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Expand chart
Data: Bureau of Labor Statistics; Chart: Axios Visuals

The U.S. economy added 224,000 jobs in June — far more than the 165,000 economists were expecting, while the unemployment rate edged slightly higher to 3.7% and wages grew at an annualized pace of 3.1%, the Labor Department said on Friday.

Why it matters: This is a significant rebound from the weak jobs report in May, calming concerns that the labor market — the standout of the 10-year U.S. economic expansion — was losing momentum at a rapid pace. It may, however, complicate financial markets' expectations of a series of interest rate cuts by the Federal Reserve starting as soon as this month.

Details:

  • May's numbers were weaker than initially thought at 72,000 (from 75,000). So were April's, which were revised lower by 8,000 jobs.
  • Employment growth has averaged 172,000 per month so far this year — a slower pace than the average monthly gains of 223,000 last year.
  • One big bright spot: the manufacturing sector added 17,000 jobs in June after several months of cooling. But the industry has averaged 8,000 jobs per month — a sharp drop from the average 22,000 jobs gained per month last year.

What they're saying:

  • "[D]espite other weak areas in the US economy, job growth is still holding up, which should continue to bolster consumer confidence and spending," Patrick Chovanec, chief strategist at Silvercrest Asset Management, tweeted in part.

The backdrop: Stocks have soared to all-time highs on hopes that the Fed would step in with a rate cut in response to signs of weakening in the economy. Bond yields, which jumped in response to the jobs report, have dropped to multi-year lows in recent months on concerns that a recession could be imminent.

  • The strong report doesn't necessarily take a rate cut off the table at this month's Fed meeting — particularly since inflation has been so weak — but the numbers help make the case for cutting rates by 25 basis points instead of 50 basis points.
  • After the jobs report, traders eased bets that the Fed would 100% cut rates later this month.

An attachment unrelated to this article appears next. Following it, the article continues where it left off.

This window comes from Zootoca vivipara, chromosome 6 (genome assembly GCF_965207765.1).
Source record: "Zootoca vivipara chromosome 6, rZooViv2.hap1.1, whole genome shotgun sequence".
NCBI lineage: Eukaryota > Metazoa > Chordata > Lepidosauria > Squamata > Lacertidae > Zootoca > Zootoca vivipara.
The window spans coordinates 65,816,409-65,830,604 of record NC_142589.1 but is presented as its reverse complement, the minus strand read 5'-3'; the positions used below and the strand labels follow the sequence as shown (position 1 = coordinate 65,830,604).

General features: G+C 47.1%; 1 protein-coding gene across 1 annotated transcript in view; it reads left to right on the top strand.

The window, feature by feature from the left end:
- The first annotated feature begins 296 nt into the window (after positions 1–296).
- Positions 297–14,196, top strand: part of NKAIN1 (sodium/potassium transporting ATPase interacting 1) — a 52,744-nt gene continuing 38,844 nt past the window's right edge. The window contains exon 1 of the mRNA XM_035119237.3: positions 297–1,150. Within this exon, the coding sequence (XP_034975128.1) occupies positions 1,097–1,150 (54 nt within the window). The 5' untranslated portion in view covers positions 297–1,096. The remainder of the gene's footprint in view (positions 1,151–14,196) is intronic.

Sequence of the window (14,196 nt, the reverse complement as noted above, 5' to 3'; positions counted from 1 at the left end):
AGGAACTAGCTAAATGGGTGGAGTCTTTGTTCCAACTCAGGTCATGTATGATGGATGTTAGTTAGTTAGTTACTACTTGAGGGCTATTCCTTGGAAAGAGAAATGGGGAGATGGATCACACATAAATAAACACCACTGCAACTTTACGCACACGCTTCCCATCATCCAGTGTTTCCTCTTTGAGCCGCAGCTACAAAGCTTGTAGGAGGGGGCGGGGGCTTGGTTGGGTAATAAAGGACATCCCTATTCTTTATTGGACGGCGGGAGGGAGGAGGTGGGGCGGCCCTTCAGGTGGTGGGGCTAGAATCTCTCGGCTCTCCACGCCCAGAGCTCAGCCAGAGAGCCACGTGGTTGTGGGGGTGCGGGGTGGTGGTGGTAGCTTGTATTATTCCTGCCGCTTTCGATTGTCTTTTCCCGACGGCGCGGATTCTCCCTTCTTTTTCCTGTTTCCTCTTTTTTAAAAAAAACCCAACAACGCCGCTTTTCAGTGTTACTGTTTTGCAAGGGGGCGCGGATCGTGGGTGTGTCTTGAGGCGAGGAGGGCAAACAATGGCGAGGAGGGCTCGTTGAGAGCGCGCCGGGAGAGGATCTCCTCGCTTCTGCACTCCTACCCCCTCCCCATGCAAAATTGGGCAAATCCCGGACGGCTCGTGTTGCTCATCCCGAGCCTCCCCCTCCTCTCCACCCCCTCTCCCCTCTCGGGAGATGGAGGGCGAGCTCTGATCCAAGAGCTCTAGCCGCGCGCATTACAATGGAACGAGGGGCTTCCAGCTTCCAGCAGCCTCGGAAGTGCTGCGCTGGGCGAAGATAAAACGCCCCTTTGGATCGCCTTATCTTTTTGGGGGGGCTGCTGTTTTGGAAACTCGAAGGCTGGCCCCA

Go deeper

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Why it matters: The House Republican leader had been hoping to use this year to build toward taking the majority in 2022, but his efforts to bridge intra-party divisiveness over the Capitol siege have him taking heat from every direction, eroding his stature both with the public and within his party.

The next big political war: redistricting

Illustration: Aïda Amer/Axios

Democrats are preparing a mix of tech and legal strategies to combat expected gerrymandering by Republicans, who are planning to go on legal offense themselves.

Why it matters: Democrats failed to regain a single state legislature on Election Day, while Republicans upped their control to 30 states' Houses and Senates. In the majority of states, legislatures draw new congressional district lines, which can boost a party's candidates for the next decade.

41 mins ago - Politics & Policy

Vaccinations, relief timing dominate Sweet 16 call

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Vaccine distribution, pandemic data and a cross-party comity dominated today's virtual meeting between White House officials and a bipartisan group of 16 senators, Senator Angus King told Axios.

Why it matters: Given Democrats' razor-thin majority in both chambers of Congress, President Biden will have to rely heavily on this group of centrist lawmakers — dubbed the "Sweet 16" — to pass any substantial legislation.